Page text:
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Well, we'd have to wait and see if a few of the Kadima people defect. A certain Ms Tzipi isn't sounding very happy, does she?

Livni resigned and is not relevant at the moment. As for the other members of Kadima, they approved this deal unanimously, And with good (personal) reason: most of them were about to lose their jobs which were now saved because of this deal.

Well, good for them. They should start merger negotiations as soon as possible - otherwise they are running the risk of missing the next Knesset even more decisively. And, given their recent decisions, it's clear they are valuing being in that House a lot Smiley)

I'm not sure the decision to enter the coalition will necessarily harm them in the next election. It's clear that a significant portion of centrists wanted Kadima to enter the coalition and are happy with the decision. The first poll after the decision doesn't show any movement away from Kadima. IMO the worst looking thing for Kadima is the flip-flopping, but I doubt many people will remember and/or care much about that in 18 months.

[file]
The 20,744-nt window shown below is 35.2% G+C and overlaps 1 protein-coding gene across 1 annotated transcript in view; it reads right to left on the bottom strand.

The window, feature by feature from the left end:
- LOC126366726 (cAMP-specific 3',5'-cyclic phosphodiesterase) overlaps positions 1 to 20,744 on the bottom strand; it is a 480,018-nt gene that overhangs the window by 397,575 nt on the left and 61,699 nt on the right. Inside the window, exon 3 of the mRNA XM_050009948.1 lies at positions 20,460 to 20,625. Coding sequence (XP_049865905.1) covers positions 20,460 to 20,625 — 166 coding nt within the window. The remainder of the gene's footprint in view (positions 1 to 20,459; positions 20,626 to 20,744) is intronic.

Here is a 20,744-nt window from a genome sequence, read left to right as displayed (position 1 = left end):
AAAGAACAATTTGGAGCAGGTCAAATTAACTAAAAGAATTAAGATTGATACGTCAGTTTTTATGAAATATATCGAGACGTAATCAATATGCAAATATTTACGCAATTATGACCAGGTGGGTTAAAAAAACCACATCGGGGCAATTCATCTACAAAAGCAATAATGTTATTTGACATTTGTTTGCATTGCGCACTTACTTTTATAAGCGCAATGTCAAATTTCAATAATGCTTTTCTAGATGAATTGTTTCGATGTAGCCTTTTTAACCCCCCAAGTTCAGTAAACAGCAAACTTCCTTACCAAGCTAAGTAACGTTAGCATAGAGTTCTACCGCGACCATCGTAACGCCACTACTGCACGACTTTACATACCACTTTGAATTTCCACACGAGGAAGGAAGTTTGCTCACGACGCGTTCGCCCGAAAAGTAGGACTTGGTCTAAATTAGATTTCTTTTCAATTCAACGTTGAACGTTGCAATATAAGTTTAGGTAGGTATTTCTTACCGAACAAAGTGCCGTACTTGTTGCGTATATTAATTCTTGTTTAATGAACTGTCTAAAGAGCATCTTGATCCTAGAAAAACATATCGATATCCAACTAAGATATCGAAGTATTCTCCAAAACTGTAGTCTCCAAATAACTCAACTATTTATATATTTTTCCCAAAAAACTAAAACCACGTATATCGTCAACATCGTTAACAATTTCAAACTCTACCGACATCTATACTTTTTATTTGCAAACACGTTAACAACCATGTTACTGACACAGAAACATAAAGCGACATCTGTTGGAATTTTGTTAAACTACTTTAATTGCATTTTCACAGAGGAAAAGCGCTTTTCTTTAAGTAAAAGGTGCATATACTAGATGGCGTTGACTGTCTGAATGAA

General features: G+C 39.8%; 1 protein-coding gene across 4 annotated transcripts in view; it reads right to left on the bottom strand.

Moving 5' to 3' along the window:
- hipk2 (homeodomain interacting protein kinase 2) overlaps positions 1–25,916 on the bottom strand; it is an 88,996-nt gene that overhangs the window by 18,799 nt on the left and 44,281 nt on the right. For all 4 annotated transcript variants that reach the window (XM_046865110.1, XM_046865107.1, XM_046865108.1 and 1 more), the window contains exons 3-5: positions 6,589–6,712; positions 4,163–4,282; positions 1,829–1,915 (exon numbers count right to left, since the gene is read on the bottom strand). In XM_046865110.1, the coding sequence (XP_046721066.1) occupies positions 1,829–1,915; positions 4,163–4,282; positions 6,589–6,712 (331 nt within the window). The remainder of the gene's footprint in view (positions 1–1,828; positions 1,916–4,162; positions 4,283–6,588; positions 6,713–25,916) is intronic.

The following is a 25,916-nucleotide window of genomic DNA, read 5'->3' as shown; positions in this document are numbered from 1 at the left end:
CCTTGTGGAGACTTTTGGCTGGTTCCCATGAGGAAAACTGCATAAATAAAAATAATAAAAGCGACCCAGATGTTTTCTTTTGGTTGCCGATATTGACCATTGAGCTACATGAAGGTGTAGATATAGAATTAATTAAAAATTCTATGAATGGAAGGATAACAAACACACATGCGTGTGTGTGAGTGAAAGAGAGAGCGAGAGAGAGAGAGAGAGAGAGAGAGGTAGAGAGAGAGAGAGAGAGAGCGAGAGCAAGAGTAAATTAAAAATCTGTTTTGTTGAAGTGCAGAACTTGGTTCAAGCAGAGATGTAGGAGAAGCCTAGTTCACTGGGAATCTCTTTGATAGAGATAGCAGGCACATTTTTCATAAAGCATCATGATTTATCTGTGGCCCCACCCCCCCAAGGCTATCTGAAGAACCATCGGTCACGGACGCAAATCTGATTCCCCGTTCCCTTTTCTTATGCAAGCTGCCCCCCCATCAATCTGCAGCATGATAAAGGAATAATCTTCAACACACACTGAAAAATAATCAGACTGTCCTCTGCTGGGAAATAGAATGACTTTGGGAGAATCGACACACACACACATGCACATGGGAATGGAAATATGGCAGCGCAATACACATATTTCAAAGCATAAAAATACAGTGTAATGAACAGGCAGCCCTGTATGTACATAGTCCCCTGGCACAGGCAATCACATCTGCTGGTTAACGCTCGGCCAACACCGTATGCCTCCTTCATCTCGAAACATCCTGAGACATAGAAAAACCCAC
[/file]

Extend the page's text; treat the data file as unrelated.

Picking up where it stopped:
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« Reply #13 on: May 09, 2012, 12:05:46 pm »
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It's not that the people should/would be unhappy about them joining the coalition. It's that it's not clear, what's the difference between them and Likud. If you don't like the government: well, vote for the opposition. If you like the government: vote for the government - that is, Likud. What's their niche?

Netaniyahu is, by far, a better politician than Mofaz. This is still going to be the Netaniyahu government, on which Kadima will struggle to make any imprint. What are the positions they are getting, besides the minister w/ out portfolio?
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« Reply #14 on: May 09, 2012, 12:46:37 pm »
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It's not that the people should/would be unhappy about them joining the coalition. It's that it's not clear, what's the difference between them and Likud. If you don't like the government: well, vote for the opposition. If you like the government: vote for the government - that is, Likud. What's their niche?

People who, for various reasons would not agree to vote for Likud (because they dislike Bibi, because they think Likud is too right wing for them, because they associate Likud with a type of people they wouldn't want to be associated with), but who either think a unity is government the responsible thing to do or don't like the idea of early elections.


Netaniyahu is, by far, a better politician than Mofaz. This is still going to be the Netaniyahu government, on which Kadima will struggle to make any imprint. What are the positions they are getting, besides the minister w/ out portfolio?

Agreed about Bibi being a better politician. They will be getting some committee chairmanships and there is media speculation that they will be getting some ministries soon. Obviously they would be getting much more if they entered the coalition after the election from a position of power.